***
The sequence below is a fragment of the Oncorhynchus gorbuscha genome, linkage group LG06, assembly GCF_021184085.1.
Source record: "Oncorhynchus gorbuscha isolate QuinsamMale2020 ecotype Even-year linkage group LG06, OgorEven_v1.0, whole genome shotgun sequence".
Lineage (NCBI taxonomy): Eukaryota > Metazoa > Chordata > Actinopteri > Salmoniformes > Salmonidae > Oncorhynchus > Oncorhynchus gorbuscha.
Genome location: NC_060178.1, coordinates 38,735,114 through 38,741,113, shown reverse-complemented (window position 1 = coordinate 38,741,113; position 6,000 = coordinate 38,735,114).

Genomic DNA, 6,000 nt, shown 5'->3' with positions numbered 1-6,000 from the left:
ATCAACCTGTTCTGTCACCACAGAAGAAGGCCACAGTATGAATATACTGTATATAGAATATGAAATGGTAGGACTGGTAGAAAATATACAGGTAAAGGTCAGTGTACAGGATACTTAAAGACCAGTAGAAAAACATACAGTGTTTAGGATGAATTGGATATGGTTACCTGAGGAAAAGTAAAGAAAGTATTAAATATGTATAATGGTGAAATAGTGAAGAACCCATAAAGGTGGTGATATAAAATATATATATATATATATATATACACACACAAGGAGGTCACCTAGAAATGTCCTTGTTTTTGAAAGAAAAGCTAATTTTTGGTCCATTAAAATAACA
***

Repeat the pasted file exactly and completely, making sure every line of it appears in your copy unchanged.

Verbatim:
The sequence below is a fragment of the Oncorhynchus gorbuscha genome, linkage group LG06, assembly GCF_021184085.1.
Source record: "Oncorhynchus gorbuscha isolate QuinsamMale2020 ecotype Even-year linkage group LG06, OgorEven_v1.0, whole genome shotgun sequence".
Lineage (NCBI taxonomy): Eukaryota > Metazoa > Chordata > Actinopteri > Salmoniformes > Salmonidae > Oncorhynchus > Oncorhynchus gorbuscha.
Genome location: NC_060178.1, coordinates 38,735,114 through 38,741,113, shown reverse-complemented (window position 1 = coordinate 38,741,113; position 6,000 = coordinate 38,735,114).

Genomic DNA, 6,000 nt, shown 5'->3' with positions numbered 1-6,000 from the left:
ATCAACCTGTTCTGTCACCACAGAAGAAGGCCACAGTATGAATATACTGTATATAGAATATGAAATGGTAGGACTGGTAGAAAATATACAGGTAAAGGTCAGTGTACAGGATACTTAAAGACCAGTAGAAAAACATACAGTGTTTAGGATGAATTGGATATGGTTACCTGAGGAAAAGTAAAGAAAGTATTAAATATGTATAATGGTGAAATAGTGAAGAACCCATAAAGGTGGTGATATAAAATATATATATATATATATATATACACACACAAGGAGGTCACCTAGAAATGTCCTTGTTTTTGAAAGAAAAGCTAATTTTTGGTCCATTAAAATAACA